13. Mattick RP, Breen C, Kimber J, Davoli M. Methadone maintenance therapy versus no opioid replacement therapy for opioid dependence. The Cochrane Database of Systematic Reviews. 2009(3):CD002209.

14. Amato L, Davoli M, Perucci CA, Ferri M, Faggiano F, Mattick RP. An overview of systematic reviews of the effectiveness of opiate maintenance therapies: available evidence to inform clinical practice and research. Journal of Substance Abuse Treatment. 2005;28(4):321-329.

15. Australian Institute of Health and Welfare. National opioid pharmacotherapy statistics 2014. Canberra: AIHW: Bulletin no. 128. Cat. no. AUS190;2015.

16. Hughes CE. Evidence-based policy or policy-based evidence? The role of evidence in the development and implementation of the Illicit Drug Diversion Initiative. Drug and Alcohol Review. Jul 2007;26(4):363-368.

17. Olsen A, D. M, Lenton S, Dietze P. Implementing Expanded Naloxone Availability in the ACT (I-ENAACT Program), 2011. Canberra 2015.

18. World Health Organization. Community management of opioid overdose. Geneva 2014.

19. Lenton SR, Dietze PM, Degenhardt L, Darke S, Butler TG. Now is the time to take steps to allow peer access to naloxone for heroin overdose in Australia. Drug and Alcohol Review. 2009;28(6):583-585.

20. Lenton S, Dietze P. Explainer: what is naloxone and how can it help save drug users who overdose? The Conversation. November 4, 2015.

21. Friedman SR, Cooper HL, Tempalski B, et al. Relationships of deterrence and law enforcement to drug-related harms among drug injectors in US metropolitan areas. AIDS. 2006;20(1):93-99.

22. Sarang A, Rhodes T, Sheon N, Page K. Policing drug users in Russia: risk, fear, and structural violence. Substance Use & Misuse. 2010;45(6):813-864.

23. Lunze K, Raj A, Cheng DM, et al. Punitive policing and associated substance use risks among HIV-positive people in Russia who inject drugs. Journal of the International AIDS Society. 2014;17(1):19043.

24. Wood E, Werb D, Marshall BDL, Montaner JSG, Kerr T. The war on drugs: a devastating public-policy disaster. The Lancet.373(9668):989-990.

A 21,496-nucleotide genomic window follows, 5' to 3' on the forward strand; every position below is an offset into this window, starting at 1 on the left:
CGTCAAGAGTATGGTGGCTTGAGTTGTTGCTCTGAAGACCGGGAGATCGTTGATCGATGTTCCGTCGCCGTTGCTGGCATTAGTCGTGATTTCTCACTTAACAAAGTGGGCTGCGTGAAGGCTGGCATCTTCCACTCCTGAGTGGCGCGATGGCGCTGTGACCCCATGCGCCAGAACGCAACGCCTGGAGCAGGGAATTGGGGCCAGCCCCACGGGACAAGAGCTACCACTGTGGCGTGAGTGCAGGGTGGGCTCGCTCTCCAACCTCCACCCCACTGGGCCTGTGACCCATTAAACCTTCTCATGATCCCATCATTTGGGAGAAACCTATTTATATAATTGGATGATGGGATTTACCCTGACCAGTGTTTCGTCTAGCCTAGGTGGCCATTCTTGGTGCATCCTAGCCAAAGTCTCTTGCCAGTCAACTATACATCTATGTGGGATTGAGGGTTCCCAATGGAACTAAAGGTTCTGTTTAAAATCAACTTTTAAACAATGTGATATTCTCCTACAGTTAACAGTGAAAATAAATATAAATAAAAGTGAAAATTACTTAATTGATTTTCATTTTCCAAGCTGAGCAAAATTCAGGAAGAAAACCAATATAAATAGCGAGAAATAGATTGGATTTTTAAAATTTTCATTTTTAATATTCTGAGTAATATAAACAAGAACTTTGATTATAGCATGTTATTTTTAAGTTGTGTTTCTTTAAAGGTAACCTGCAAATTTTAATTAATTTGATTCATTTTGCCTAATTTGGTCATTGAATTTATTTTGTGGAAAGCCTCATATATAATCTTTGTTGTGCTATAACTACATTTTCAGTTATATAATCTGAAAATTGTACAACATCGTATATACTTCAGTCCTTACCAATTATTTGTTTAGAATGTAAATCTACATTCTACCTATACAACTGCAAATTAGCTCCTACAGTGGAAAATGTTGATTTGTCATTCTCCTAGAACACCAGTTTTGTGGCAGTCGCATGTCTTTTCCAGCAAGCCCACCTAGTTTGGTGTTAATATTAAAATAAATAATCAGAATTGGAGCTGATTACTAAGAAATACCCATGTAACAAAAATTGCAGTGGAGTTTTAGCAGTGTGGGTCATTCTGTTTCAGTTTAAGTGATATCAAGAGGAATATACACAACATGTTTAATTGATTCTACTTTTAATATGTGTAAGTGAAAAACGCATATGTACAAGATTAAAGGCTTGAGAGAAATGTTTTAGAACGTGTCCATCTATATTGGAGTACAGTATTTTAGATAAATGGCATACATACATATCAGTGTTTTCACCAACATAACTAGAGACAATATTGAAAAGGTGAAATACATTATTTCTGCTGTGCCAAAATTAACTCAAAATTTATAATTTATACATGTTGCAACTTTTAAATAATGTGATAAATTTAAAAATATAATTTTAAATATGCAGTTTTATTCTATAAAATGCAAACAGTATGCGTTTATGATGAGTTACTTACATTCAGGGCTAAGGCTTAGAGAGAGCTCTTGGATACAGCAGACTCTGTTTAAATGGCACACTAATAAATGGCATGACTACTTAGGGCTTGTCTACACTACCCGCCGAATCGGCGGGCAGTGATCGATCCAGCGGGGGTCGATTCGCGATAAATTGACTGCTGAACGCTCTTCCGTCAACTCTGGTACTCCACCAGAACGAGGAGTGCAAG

25. Moyle L, Coomber R, Lowther J. Crushing a walnut with a sledge hammer? Analysing the penal response to the social supply of illicit drugs. Social & Legal Studies. 2013 2013;22(4):553-573.

26. Coomber R, Moyle L. Beyond drug dealing: Developing and extending the concept of ‘social supply’ of illicit drugs to ‘minimally commercial supply’. Drugs: Education, Prevention and Policy. 2014/04/01 2014;21(2):157-164.

27. Strathdee SA, Beletsky L, Kerr T. HIV, drugs and the legal environment. International Journal of Drug Policy. 2015;26, Supplement 1:S27-S32.

28. Bohnert AS, Nandi A, Tracy M, et al. Policing and risk of overdose mortality in urban neighborhoods. Drug and Alcohol Dependence. Jan 1 2011;113(1):62-68.

29. Green TC, Grau LE, Blinnikova KN, et al. Social and structural aspects of the overdose risk environment in St. Petersburg, Russia. International Journal of Drug Policy. 2009;20(3):270-276.

30. Small W, Rhodes T, Wood E, Kerr T. Public injection settings in Vancouver: physical environment, social context and risk. International Journal of Drug Policy. 2007;18(1):27-36.

31. Taylor DB, Jelsma M. The UN Drug Control Conventions: the limits of latitude. IDPC Series on Legislative Reform of Drug Policies No. 18. 2012.

32. Tempalski B, Cleland CM, Pouget ER, Chatterjee S, Friedman SR. Persistence of low drug treatment coverage for injection drug users in large US metropolitan areas. Substance Abuse Treatment, Prevention, and Policy. 2010;5:23.

33. World Health Organization. ATLAS on substance use: Resources for the prevention and treatment of substance use disorders. Geneva 2010.

34. Wolfe D, Carrieri MP, Shepard D. Treatment and care for injecting drug users with HIV infection: a review of barriers and ways forward. The Lancet. 2010;376(9738):355-366.

35. Rhodes T, Sarang A. Drug treatment and the conditionality of HIV treatment access: a qualitative study in a Russian city. Addiction. 2012;107(10):1827-1836.

36. Amon JJ, Pearshouse R, Cohen J, Schleifer R. Compulsory drug detention centers in China, Cambodia, Vietnam, and Laos: Health and human rights abuses. Health and Human Rights. 2013;15(2):124-137.

37. United Nations General Assembly. Principle 9 of the Basic principles for the treatment of prisoners. A/RES/45/1111990.